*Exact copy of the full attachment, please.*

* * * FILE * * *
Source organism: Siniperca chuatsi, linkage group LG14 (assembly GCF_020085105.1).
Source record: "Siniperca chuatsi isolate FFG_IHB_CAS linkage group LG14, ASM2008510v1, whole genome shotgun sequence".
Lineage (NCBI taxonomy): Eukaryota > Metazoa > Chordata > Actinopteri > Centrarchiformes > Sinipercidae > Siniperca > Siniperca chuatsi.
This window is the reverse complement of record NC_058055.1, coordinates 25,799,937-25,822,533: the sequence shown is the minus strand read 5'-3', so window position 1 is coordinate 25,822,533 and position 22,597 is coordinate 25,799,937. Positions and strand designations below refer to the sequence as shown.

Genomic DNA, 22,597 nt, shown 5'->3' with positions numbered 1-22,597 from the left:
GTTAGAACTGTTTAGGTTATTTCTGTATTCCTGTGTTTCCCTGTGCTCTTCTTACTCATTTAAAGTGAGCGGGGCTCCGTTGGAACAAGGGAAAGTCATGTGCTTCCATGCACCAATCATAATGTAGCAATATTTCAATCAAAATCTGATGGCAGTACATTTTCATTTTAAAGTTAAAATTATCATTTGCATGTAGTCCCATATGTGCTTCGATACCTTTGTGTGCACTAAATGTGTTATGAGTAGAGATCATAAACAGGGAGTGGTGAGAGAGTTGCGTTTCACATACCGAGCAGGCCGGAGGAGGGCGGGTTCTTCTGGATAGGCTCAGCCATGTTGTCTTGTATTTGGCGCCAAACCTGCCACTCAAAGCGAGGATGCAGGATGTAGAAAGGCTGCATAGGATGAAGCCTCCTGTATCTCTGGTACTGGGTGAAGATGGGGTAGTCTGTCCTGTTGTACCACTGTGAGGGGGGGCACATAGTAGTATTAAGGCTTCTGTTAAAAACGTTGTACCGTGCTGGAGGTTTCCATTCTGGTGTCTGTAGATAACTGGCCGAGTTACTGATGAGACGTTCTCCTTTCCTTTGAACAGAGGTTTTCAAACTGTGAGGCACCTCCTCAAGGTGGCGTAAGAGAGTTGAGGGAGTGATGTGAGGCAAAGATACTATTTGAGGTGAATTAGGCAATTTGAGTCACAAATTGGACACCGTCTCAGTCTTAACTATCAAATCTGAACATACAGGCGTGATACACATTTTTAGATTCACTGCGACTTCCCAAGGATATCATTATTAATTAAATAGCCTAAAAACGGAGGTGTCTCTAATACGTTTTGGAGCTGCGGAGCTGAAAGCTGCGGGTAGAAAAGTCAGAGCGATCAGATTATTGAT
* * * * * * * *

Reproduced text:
Source organism: Siniperca chuatsi, linkage group LG14 (assembly GCF_020085105.1).
Source record: "Siniperca chuatsi isolate FFG_IHB_CAS linkage group LG14, ASM2008510v1, whole genome shotgun sequence".
Lineage (NCBI taxonomy): Eukaryota > Metazoa > Chordata > Actinopteri > Centrarchiformes > Sinipercidae > Siniperca > Siniperca chuatsi.
This window is the reverse complement of record NC_058055.1, coordinates 25,799,937-25,822,533: the sequence shown is the minus strand read 5'-3', so window position 1 is coordinate 25,822,533 and position 22,597 is coordinate 25,799,937. Positions and strand designations below refer to the sequence as shown.

Genomic DNA, 22,597 nt, shown 5'->3' with positions numbered 1-22,597 from the left:
GTTAGAACTGTTTAGGTTATTTCTGTATTCCTGTGTTTCCCTGTGCTCTTCTTACTCATTTAAAGTGAGCGGGGCTCCGTTGGAACAAGGGAAAGTCATGTGCTTCCATGCACCAATCATAATGTAGCAATATTTCAATCAAAATCTGATGGCAGTACATTTTCATTTTAAAGTTAAAATTATCATTTGCATGTAGTCCCATATGTGCTTCGATACCTTTGTGTGCACTAAATGTGTTATGAGTAGAGATCATAAACAGGGAGTGGTGAGAGAGTTGCGTTTCACATACCGAGCAGGCCGGAGGAGGGCGGGTTCTTCTGGATAGGCTCAGCCATGTTGTCTTGTATTTGGCGCCAAACCTGCCACTCAAAGCGAGGATGCAGGATGTAGAAAGGCTGCATAGGATGAAGCCTCCTGTATCTCTGGTACTGGGTGAAGATGGGGTAGTCTGTCCTGTTGTACCACTGTGAGGGGGGGCACATAGTAGTATTAAGGCTTCTGTTAAAAACGTTGTACCGTGCTGGAGGTTTCCATTCTGGTGTCTGTAGATAACTGGCCGAGTTACTGATGAGACGTTCTCCTTTCCTTTGAACAGAGGTTTTCAAACTGTGAGGCACCTCCTCAAGGTGGCGTAAGAGAGTTGAGGGAGTGATGTGAGGCAAAGATACTATTTGAGGTGAATTAGGCAATTTGAGTCACAAATTGGACACCGTCTCAGTCTTAACTATCAAATCTGAACATACAGGCGTGATACACATTTTTAGATTCACTGCGACTTCCCAAGGATATCATTATTAATTAAATAGCCTAAAAACGGAGGTGTCTCTAATACGTTTTGGAGCTGCGGAGCTGAAAGCTGCGGGTAGAAAAGTCAGAGCGATCAGATTATTGAT